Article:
The next reading pathway is Investigation. When children are actively engaged in an investigation activity, they are often unaware that they are actually learning and doing ‘work’. By finding an investigative activity that they’re interested in, children often become increasingly self-motivated to explore and learn. Activities that fall under Investigation require children to use their exploration and research skills, such as spy kits, atlases, rock and gem kits, science craft kits and more. Each of these hands-on items can be used as a pathway to encourage your child on their reading journey. A spy kit, for example, requires a child to carefully investigate and explore each component in the kit. In order to correctly operate the gadgets and successfully complete the spy missions, a child needs to carefully read and analyse the instructions and accompanying mission handbook. In doing so, your child is not only having fun by exploring and researching a topic that interests them, they’re also strengthening their analytical and literacy skills.

The next important reading pathway is Real-world/STEM. STEM (Science, Technology, Engineering and Maths) activities are excellent for promoting the use of a child’s critical thinking and problem solving skills. When a child is required to problem solve, they are developing and strengthening new neural pathways, which will allow their abilities in other areas to grow. Examples of STEM-based activities include robot kits, coding and programming kits, space-themed activities, crystal growing kits, science lab kits, soap and bath bomb kits and more. Not only will these activities vastly improve a child’s mathematical skills and problem-solving abilities, they will also be of immense benefit to their reading and literacy skills. Hands-on, gender-neutral STEM-focused activities are ideal for helping your child to develop their critical thinking and problem solving skills—aspects essential in an emerging mathematician and bookworm alike. STEM activities also provide an opportunity for you to sit down with your child in a screen-free environment and support their maths and literacy development.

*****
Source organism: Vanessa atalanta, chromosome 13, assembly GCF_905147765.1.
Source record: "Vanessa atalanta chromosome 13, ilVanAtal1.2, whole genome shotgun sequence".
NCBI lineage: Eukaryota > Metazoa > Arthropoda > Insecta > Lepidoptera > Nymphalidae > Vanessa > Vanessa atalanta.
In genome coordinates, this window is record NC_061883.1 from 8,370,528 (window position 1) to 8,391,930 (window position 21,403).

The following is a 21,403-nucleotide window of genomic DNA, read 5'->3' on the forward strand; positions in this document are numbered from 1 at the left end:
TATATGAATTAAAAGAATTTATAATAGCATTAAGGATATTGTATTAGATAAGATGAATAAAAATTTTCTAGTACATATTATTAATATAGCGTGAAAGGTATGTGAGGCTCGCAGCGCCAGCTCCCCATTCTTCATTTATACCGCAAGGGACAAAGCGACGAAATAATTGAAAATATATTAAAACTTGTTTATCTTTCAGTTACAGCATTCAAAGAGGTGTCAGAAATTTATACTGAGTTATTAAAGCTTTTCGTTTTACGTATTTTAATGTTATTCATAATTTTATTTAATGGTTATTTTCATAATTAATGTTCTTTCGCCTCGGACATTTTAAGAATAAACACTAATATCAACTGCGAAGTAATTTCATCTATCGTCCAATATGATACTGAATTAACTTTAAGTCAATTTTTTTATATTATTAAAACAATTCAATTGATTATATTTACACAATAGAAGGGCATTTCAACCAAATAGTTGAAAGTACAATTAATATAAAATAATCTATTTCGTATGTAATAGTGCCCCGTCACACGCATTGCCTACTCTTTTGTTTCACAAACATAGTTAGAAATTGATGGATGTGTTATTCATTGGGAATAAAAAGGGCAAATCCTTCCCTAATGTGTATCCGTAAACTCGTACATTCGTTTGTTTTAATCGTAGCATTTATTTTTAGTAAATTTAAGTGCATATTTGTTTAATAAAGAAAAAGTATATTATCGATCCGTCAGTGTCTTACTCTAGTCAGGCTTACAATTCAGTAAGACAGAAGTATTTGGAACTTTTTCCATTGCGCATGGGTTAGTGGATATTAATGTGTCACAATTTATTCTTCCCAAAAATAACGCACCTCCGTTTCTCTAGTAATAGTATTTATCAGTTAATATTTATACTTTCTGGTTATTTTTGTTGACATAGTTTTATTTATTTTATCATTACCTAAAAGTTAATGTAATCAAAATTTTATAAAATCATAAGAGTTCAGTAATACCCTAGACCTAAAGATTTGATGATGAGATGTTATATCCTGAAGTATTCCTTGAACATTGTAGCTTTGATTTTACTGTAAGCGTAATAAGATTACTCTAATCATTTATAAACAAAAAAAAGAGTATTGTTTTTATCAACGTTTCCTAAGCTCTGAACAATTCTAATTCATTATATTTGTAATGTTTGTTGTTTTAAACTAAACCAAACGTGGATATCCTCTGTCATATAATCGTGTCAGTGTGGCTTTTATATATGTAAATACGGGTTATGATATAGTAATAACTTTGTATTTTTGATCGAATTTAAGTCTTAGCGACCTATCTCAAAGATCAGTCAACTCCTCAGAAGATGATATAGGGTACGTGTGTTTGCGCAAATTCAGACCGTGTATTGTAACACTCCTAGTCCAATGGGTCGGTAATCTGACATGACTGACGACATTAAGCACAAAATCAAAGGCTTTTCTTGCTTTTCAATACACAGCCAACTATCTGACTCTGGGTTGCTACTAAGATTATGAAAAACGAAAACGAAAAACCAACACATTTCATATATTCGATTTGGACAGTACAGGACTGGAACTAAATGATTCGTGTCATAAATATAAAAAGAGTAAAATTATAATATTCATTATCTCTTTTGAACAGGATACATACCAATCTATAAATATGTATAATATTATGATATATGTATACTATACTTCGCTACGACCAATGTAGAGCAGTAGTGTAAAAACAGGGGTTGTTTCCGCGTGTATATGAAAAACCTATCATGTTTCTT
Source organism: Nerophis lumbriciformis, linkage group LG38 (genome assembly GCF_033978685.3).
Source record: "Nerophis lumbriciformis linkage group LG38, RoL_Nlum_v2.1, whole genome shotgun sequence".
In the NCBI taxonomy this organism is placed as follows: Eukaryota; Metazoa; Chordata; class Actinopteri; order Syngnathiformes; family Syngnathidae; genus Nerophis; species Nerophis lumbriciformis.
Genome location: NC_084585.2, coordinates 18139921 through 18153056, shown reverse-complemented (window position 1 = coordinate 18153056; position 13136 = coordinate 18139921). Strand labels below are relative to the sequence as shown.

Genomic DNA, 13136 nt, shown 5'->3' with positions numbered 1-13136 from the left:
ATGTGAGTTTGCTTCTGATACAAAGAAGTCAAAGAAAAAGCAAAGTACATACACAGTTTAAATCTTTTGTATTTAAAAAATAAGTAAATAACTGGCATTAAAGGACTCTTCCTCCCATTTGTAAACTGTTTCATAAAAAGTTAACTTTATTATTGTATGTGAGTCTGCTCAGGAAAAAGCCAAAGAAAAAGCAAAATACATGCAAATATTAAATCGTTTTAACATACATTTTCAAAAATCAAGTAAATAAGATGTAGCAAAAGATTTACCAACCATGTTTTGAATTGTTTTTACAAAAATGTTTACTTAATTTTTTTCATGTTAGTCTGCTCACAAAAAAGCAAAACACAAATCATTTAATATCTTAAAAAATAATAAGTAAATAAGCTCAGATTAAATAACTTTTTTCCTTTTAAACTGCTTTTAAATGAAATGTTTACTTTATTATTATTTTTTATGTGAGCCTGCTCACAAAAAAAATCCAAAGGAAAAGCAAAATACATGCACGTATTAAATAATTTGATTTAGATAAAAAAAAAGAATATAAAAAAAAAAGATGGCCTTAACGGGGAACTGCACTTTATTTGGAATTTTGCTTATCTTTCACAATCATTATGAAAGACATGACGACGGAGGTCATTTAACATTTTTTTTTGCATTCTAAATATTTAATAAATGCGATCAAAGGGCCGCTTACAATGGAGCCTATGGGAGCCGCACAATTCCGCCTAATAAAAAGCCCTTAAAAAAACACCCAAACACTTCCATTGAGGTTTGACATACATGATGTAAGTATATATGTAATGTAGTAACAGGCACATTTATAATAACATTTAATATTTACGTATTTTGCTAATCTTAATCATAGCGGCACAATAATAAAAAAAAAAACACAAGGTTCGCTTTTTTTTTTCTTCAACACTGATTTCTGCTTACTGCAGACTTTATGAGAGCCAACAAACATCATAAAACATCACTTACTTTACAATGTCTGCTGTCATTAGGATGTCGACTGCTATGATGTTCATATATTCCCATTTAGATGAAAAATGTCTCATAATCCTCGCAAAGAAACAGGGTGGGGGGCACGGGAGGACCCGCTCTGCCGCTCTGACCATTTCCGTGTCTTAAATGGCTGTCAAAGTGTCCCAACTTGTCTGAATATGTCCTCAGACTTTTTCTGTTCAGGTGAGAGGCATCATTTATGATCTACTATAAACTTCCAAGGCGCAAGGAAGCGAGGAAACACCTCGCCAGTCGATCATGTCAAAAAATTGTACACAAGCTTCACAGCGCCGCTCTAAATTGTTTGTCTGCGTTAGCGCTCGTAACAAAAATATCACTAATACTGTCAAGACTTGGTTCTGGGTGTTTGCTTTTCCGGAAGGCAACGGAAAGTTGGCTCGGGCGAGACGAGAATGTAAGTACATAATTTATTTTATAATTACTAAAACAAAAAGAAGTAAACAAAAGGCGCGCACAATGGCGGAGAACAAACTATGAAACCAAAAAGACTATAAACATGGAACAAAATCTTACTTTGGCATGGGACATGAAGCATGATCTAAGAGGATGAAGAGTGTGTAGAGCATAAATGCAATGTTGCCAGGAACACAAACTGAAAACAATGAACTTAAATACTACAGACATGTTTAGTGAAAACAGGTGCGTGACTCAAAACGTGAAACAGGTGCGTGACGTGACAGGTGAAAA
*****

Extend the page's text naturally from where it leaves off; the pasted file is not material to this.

An example of this includes working on an activity item such as a coding set. Our Code and Go Mouse set, for example, requires a child to use their problem-solving abilities by building a maze and then use their critical thinking skills to read and use coding cards to create a path for the robot mouse. In order to complete each step of the activity, a child is required to thoroughly read and understand the instructions—a great opportunity for a family member to join-in and provide assistance and encouragement when needed. By analysing and following the instructions, a child is also strengthening their literacy skills.

The final reading pathway to explore is Creative Arts. Bringing creativity and literacy together is a powerful way to build confidence and teach practical skills to a child, while simultaneously allowing them to embrace their creative side. It allows children to be active in literacy, to explore their imaginations, and to improve their oral language and listening skills through active team building. This approach is also beneficial for families with children who struggle with traditional methods of learning, e.g. children who are dyslexic and reluctant readers. Activities that bring literacy and creativity together include craft kits, art sets, colouring and sticker books, puzzles, fashion, and drama-related materials. Each of these activities encourage children to explore their creative side, whether it’s in a collaborative group environment or when working independently.

Story-writing prompts are an excellent example of Creative Arts activity items. Children are often natural storytellers and love creating imaginary worlds. They also love to get involved in making things come to life, giving them a sense of achievement and creative satisfaction. Encourage your child to use a story-writing prompt to come up with a story or play and then get them to read or perform their piece for you. Elements within their creative writing can lead to excellent educational discussions. A story about pirates setting sail on the high seas and looking for treasure islands can be used as a discussion to help teach children about geography and history. A play about magical creatures can lead to a conversation about fantasy and real vs. not real.

Each of these reading pathways and the activities that fall under them are incredibly important during a child’s journey of self-development. They allow a child the freedom to explore in-depth a topic that interests them, while simultaneously developing and strengthening their literacy, analytical, problem-solving and critical thinking skills.

Written by: Alesha Evans